She closed the notebook, and reclined on the pillow, her eyes wandering far across the window. Her thoughts went to the time when Amal would bring over his new writings for her review.
In the evening, Bhupati stood at the verandah adjacent to their bedroom, and started examining the flower pots with deep intent. He was brimming with curiosity to know what Charu felt about his writing, though he did not have the courage to ask her about it.
Charu initiated the conversation. “Is this the first literary piece of your friend?”
Bhupati replied: “Yes, it is.”
Charu said: “It is fantastic. It doesn’t look like his first attempt at writing.”
Bhuapti was ecstatic to hear such effusive praise from Charu and started thinking of ways to establish the writing as his own. He didn’t like its anonymous status any more.
After this, his notebook was soon filled with more of his writings. Most importantly, he soon revealed that they were his own creations.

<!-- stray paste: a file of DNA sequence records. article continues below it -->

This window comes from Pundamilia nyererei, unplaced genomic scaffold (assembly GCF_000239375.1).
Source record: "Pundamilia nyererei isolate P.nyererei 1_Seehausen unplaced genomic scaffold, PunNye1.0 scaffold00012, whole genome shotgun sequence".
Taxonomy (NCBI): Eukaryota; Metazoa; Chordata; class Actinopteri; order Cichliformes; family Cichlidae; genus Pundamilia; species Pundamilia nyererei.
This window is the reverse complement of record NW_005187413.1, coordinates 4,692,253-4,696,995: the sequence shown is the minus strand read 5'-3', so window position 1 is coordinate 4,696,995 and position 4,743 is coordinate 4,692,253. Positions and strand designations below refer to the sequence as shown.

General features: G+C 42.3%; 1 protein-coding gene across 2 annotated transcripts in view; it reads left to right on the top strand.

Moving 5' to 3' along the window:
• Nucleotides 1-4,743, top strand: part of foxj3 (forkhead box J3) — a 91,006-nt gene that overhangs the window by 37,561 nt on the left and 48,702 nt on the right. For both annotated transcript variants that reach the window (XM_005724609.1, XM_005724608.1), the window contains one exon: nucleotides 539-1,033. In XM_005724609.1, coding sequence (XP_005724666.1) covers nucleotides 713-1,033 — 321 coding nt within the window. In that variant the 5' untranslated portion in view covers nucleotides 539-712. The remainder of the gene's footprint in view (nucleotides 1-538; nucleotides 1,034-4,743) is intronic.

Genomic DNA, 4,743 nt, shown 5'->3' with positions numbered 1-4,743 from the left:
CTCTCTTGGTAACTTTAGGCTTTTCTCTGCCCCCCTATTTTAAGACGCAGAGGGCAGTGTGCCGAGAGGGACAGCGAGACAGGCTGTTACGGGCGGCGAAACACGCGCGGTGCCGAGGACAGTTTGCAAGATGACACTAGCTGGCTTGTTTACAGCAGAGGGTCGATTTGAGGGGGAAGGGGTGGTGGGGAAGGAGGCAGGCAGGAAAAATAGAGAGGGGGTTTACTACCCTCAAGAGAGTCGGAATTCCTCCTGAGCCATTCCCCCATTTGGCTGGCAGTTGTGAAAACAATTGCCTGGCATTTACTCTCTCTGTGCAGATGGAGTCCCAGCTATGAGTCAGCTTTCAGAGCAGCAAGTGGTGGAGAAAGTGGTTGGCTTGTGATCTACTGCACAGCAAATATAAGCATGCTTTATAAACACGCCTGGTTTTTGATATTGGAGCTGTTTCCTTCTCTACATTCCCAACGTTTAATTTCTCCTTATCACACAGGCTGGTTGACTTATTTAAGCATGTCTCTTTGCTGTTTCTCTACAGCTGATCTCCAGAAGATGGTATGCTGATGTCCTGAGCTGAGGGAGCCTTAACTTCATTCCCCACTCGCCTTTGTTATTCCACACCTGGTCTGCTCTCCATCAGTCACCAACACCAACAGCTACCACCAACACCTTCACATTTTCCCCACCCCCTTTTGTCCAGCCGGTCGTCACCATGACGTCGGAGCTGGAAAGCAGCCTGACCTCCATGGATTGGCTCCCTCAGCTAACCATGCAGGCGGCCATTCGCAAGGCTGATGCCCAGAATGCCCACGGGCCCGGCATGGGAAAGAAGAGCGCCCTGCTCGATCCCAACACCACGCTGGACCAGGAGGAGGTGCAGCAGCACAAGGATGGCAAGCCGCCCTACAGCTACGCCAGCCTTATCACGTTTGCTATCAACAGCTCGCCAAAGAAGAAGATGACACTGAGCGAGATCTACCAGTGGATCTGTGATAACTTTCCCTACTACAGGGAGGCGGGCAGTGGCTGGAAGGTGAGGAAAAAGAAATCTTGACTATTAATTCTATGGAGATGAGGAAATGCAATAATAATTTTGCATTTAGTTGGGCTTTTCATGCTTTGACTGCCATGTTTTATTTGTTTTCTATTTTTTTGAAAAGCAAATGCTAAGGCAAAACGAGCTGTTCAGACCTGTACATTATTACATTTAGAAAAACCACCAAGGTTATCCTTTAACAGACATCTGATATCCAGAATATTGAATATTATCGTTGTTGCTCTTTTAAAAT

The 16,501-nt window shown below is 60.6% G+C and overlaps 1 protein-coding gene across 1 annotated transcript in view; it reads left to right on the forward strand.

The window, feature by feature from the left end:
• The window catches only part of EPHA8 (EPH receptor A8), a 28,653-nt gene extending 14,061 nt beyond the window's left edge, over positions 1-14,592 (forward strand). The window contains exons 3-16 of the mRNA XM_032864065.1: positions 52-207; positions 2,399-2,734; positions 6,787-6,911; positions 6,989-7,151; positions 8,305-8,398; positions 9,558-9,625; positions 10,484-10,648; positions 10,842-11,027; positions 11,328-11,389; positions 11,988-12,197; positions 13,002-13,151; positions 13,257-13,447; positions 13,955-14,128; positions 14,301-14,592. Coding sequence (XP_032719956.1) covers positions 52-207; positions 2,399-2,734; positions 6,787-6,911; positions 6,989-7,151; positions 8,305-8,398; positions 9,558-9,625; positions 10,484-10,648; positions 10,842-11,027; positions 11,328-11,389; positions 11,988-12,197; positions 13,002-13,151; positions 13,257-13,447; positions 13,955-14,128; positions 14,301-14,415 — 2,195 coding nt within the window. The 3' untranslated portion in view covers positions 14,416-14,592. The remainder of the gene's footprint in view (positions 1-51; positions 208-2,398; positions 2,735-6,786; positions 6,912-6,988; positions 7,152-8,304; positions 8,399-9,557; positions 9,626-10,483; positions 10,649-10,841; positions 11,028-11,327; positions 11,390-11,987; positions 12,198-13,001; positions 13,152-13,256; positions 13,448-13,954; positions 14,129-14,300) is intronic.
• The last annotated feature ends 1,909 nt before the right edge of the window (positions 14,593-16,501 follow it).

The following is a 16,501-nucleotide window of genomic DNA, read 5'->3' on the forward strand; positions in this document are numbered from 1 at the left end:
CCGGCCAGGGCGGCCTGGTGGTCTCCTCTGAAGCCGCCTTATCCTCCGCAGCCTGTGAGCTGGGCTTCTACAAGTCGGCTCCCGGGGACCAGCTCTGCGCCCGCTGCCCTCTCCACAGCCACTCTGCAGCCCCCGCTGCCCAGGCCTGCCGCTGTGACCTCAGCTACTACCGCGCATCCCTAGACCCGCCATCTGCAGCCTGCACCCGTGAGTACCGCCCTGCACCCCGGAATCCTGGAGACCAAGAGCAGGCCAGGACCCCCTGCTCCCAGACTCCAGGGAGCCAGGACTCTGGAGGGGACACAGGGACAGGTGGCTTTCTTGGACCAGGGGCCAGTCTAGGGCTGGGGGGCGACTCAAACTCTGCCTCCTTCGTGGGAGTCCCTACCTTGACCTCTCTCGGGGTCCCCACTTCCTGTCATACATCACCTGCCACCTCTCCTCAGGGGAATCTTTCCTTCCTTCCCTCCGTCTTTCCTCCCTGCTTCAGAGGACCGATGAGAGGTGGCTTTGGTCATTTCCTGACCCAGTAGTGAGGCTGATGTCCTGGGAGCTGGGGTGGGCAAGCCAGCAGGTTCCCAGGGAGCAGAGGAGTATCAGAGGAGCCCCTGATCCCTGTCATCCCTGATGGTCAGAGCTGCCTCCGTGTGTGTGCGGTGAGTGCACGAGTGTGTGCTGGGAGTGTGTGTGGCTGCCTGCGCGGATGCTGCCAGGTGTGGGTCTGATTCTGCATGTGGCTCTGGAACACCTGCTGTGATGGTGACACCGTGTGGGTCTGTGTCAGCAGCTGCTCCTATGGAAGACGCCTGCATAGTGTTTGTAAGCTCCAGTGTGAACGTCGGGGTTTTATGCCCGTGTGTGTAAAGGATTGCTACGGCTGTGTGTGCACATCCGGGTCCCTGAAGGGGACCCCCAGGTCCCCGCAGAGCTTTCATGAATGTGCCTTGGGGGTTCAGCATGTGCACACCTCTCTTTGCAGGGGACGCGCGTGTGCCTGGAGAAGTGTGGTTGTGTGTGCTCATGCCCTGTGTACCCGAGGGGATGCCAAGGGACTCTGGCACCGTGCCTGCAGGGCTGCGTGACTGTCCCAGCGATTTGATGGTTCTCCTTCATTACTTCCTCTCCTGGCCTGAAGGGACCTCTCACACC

[Read Ch. 1, Ch. 2, Ch. 3, Ch. 4, Ch. 5&6, Ch. 7, Ch. 8, Ch. 9&10, Ch. 11&12, Ch. 13&14]
Lopa Banerjee is an author, poet and freelance writer based in Nebraska, US. She has a Masters’ in English with a thesis in Creative Nonfiction from the University of Nebraska at Omaha. Her unpublished memoir ‘Thwarted Escape’ has been First Place Category Winner at the Journey Awards 2014 hosted by Chanticleer Reviews. Her poetry, stories and essays have appeared at ‘Words, Pauses, Noises’, the creative writers’ blog of Kingston University, UK, ‘Café Dissensus’, ‘eFiction India’, ‘Earthen Lamp Journal’, ‘Camel Saloon’ (special anthology published on International Women’s Day), ‘About Place Journal’, ‘Spark Magazine’, ‘Northeast Review’, ‘Indian Review’, ‘River Poets’ Journal’. She has also been a recipient of the critic award and ‘Poem of the Month’ award at Destiny Poets International Community of Poets, UK. She tweets at:@rooafza